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Anarchism and Game Theory

Posted on Saturday, April 3, 2010 in Anarchy

I’ve been thinking a lot lately. I know it’s cool and everything that I’m an anarchist but people can’t see how it is practical in reality. I’ve been looking for proof that anarchism *is* practical and realistic as supposed to some Utopian dream. There’s a book written called Community, Anarchy, and Liberty
by Michael Taylor that I am hoping will address the practicality of anarchy. He uses game theory such as the prisoner’s dilemma to show that under real circumstances that anarchy can work. Sounds cool, huh?

Okay, so what is Game Theory? Game Theory is basically a math game where there are certain rules established to try to determine different outcomes. It can be applied to -everything- such as economics, marketing, and biology. It was developed in the 1940’s so it is a relatively new concept. The best example of Game Theory can be summed up in the prisoner’s dilemma.

The prisoner’s dilemma is when you have prisoner A and prisoner B. If both prisoners keep their mouth shut about the other, both of them get six months in prison. If prisoner A talks about prisoner B – prisoner A goes free and prisoner B gets 10 years. If prisoner B talks about prisoner A, prisoner B goes free and A gets 10 years. However, if both prisoner A and B talk – they both get five years. The idea is that both prisoners would talk in exchange for a shorter sentence.

Game Theory can be applied to marketing by whether someone will buy product a over product b. Or biology – will cat a mate with cat b? These are very simple examples of a much more complicated equation. But, it can be used to figure out how a group will act or behave in certain ways.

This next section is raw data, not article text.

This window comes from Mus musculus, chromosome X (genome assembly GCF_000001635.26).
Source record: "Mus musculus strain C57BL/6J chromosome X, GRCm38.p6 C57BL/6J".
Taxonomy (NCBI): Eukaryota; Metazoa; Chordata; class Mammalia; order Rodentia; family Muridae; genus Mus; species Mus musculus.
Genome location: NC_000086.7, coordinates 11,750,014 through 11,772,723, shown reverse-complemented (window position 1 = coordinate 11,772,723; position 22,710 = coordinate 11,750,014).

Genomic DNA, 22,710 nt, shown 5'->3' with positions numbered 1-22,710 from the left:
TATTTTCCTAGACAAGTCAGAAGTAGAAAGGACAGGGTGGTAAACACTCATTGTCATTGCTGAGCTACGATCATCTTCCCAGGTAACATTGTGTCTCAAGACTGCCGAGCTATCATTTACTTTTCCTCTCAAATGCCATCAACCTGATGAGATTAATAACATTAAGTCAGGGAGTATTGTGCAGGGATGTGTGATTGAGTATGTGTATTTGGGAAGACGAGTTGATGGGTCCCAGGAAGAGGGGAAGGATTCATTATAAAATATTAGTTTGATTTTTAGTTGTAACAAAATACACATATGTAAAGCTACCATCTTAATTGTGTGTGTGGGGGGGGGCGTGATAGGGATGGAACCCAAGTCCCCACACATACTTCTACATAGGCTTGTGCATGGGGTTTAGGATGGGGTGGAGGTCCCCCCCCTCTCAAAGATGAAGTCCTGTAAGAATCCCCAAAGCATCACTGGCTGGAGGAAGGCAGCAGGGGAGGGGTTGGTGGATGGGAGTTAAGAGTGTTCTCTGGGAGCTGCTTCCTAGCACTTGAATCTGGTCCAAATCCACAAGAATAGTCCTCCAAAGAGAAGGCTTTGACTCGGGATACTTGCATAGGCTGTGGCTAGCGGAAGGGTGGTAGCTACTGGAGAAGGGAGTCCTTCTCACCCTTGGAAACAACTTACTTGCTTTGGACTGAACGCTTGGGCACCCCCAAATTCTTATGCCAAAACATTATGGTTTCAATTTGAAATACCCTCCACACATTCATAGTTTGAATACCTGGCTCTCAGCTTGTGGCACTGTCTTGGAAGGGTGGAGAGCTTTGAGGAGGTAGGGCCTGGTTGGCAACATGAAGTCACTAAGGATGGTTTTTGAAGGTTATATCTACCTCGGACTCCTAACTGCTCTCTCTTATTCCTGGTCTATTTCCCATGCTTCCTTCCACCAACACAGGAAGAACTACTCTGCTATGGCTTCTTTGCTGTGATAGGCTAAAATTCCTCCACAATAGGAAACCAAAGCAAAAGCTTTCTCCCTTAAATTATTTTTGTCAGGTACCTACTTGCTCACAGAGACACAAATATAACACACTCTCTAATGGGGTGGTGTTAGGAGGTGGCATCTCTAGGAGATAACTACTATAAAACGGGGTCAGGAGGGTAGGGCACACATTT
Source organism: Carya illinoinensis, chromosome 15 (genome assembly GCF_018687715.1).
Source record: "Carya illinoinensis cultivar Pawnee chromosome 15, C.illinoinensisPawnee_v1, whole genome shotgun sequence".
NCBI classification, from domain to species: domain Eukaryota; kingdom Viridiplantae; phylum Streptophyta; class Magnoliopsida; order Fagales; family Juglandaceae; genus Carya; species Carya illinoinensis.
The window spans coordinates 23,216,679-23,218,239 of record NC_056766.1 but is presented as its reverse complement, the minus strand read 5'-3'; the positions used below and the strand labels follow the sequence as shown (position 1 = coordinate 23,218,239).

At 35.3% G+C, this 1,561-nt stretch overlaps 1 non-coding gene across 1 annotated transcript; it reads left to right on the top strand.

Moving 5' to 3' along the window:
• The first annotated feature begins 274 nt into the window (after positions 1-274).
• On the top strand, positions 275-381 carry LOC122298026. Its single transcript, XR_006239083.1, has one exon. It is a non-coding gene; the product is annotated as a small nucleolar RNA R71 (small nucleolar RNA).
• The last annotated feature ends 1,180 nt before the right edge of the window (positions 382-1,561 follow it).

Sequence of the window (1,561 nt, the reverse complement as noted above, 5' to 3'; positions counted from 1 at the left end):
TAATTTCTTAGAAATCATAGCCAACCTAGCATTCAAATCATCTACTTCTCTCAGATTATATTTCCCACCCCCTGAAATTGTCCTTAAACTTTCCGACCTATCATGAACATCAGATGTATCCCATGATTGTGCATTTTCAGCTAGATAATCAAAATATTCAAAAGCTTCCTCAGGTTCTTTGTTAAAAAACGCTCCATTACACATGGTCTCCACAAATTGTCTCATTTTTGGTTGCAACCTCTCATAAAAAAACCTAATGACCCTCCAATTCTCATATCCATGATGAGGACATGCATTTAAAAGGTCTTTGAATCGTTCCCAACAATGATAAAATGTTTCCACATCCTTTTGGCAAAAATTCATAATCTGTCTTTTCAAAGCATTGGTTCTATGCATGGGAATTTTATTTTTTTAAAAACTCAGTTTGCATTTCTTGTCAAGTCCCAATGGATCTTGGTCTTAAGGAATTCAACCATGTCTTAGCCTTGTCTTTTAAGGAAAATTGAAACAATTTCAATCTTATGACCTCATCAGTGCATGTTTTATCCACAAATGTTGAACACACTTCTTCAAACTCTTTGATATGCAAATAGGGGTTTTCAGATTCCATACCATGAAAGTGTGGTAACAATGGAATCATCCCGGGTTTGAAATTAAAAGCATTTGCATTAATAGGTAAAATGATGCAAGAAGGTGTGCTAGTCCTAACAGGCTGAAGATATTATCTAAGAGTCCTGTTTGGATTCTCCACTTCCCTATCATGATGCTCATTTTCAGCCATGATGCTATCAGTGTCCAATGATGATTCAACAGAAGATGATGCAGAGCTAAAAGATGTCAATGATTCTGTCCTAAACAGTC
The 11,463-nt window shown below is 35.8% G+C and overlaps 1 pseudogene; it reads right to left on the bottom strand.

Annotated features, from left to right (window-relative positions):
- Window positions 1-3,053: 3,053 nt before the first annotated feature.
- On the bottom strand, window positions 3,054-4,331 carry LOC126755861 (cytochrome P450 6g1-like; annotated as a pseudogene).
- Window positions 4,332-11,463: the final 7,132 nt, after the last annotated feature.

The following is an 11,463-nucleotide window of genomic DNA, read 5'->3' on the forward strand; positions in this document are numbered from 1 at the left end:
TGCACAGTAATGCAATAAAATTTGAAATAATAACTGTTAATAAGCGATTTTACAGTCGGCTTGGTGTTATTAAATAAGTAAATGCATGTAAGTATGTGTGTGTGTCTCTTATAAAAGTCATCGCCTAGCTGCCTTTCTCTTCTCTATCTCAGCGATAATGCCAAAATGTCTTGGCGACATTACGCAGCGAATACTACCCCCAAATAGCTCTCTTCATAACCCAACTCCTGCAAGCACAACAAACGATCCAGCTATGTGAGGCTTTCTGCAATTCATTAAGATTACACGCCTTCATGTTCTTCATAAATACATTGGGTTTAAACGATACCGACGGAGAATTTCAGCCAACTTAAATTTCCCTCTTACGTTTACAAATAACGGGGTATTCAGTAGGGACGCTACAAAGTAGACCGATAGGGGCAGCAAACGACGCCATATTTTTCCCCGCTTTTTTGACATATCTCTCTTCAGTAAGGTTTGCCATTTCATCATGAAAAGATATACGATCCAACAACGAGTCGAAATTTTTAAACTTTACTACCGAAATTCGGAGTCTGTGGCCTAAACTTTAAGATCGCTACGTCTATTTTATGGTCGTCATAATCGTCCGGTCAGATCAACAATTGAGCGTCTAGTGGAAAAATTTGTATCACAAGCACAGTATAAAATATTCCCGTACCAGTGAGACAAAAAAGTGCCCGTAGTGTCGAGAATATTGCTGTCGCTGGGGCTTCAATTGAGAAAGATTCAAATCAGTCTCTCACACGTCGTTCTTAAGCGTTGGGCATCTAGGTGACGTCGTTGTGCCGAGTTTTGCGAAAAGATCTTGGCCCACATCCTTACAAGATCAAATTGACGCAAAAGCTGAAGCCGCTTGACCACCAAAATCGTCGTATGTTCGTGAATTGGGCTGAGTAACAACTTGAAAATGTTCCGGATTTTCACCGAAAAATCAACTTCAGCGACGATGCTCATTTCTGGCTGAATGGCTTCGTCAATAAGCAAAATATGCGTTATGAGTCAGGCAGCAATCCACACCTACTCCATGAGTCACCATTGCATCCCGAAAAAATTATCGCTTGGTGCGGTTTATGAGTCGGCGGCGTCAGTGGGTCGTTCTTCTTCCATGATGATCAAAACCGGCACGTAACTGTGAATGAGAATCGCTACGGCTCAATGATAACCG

I know that anarchy has worked in the past in small communities. I don’t know exactly where to get the information about said communities but I know they exist. This book by Michael Taylor is supposed to cover that and explain how anarchy is not just a dream but a viable alternative.

I also been reading Anarchism and Its Aspirations by Cindy Milsten. I haven’t gotten very far into it but she brings up some good points right at the beginning. She mentions how the idea that people can think for themselves is a rather new idea. It used to be thought of that people needed god or a king to govern over them when the people can really govern themselves. With this realization, it completely change how people lived. Rather, now that we know we can think for ourselves and pass our own judgment about things so now what are we going to do with that power?

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